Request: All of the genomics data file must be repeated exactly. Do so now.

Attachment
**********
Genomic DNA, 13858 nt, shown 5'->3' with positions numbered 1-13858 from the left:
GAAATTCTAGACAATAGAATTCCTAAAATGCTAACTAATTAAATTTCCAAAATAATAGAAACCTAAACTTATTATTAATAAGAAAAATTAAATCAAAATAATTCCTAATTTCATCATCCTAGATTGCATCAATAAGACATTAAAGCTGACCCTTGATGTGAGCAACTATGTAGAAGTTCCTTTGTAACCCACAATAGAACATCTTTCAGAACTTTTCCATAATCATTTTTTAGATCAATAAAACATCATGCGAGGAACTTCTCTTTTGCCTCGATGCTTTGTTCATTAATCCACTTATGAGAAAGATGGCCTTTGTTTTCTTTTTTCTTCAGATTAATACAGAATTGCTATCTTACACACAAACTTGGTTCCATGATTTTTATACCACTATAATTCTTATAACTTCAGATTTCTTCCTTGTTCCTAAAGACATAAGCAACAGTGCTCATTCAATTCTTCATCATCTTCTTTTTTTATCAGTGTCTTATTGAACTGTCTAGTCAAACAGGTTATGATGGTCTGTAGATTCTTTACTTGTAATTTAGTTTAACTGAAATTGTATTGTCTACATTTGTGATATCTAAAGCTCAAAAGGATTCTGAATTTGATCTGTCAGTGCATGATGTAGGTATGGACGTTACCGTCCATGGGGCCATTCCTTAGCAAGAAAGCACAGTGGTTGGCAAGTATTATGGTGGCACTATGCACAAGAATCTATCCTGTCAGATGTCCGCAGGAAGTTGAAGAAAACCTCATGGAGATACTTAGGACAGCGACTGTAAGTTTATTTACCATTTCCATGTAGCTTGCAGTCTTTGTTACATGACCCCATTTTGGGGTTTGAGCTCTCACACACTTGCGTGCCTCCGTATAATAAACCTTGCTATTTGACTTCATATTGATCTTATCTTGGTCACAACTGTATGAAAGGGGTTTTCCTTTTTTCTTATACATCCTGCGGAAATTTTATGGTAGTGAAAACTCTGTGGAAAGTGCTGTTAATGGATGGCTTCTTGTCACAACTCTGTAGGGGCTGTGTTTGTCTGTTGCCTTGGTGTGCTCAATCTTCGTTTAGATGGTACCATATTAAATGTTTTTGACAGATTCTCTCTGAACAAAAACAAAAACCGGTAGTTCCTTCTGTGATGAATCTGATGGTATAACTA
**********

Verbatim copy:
Genomic DNA, 13858 nt, shown 5'->3' with positions numbered 1-13858 from the left:
GAAATTCTAGACAATAGAATTCCTAAAATGCTAACTAATTAAATTTCCAAAATAATAGAAACCTAAACTTATTATTAATAAGAAAAATTAAATCAAAATAATTCCTAATTTCATCATCCTAGATTGCATCAATAAGACATTAAAGCTGACCCTTGATGTGAGCAACTATGTAGAAGTTCCTTTGTAACCCACAATAGAACATCTTTCAGAACTTTTCCATAATCATTTTTTAGATCAATAAAACATCATGCGAGGAACTTCTCTTTTGCCTCGATGCTTTGTTCATTAATCCACTTATGAGAAAGATGGCCTTTGTTTTCTTTTTTCTTCAGATTAATACAGAATTGCTATCTTACACACAAACTTGGTTCCATGATTTTTATACCACTATAATTCTTATAACTTCAGATTTCTTCCTTGTTCCTAAAGACATAAGCAACAGTGCTCATTCAATTCTTCATCATCTTCTTTTTTTATCAGTGTCTTATTGAACTGTCTAGTCAAACAGGTTATGATGGTCTGTAGATTCTTTACTTGTAATTTAGTTTAACTGAAATTGTATTGTCTACATTTGTGATATCTAAAGCTCAAAAGGATTCTGAATTTGATCTGTCAGTGCATGATGTAGGTATGGACGTTACCGTCCATGGGGCCATTCCTTAGCAAGAAAGCACAGTGGTTGGCAAGTATTATGGTGGCACTATGCACAAGAATCTATCCTGTCAGATGTCCGCAGGAAGTTGAAGAAAACCTCATGGAGATACTTAGGACAGCGACTGTAAGTTTATTTACCATTTCCATGTAGCTTGCAGTCTTTGTTACATGACCCCATTTTGGGGTTTGAGCTCTCACACACTTGCGTGCCTCCGTATAATAAACCTTGCTATTTGACTTCATATTGATCTTATCTTGGTCACAACTGTATGAAAGGGGTTTTCCTTTTTTCTTATACATCCTGCGGAAATTTTATGGTAGTGAAAACTCTGTGGAAAGTGCTGTTAATGGATGGCTTCTTGTCACAACTCTGTAGGGGCTGTGTTTGTCTGTTGCCTTGGTGTGCTCAATCTTCGTTTAGATGGTACCATATTAAATGTTTTTGACAGATTCTCTCTGAACAAAAACAAAAACCGGTAGTTCCTTCTGTGATGAATCTGATGGTATAACTA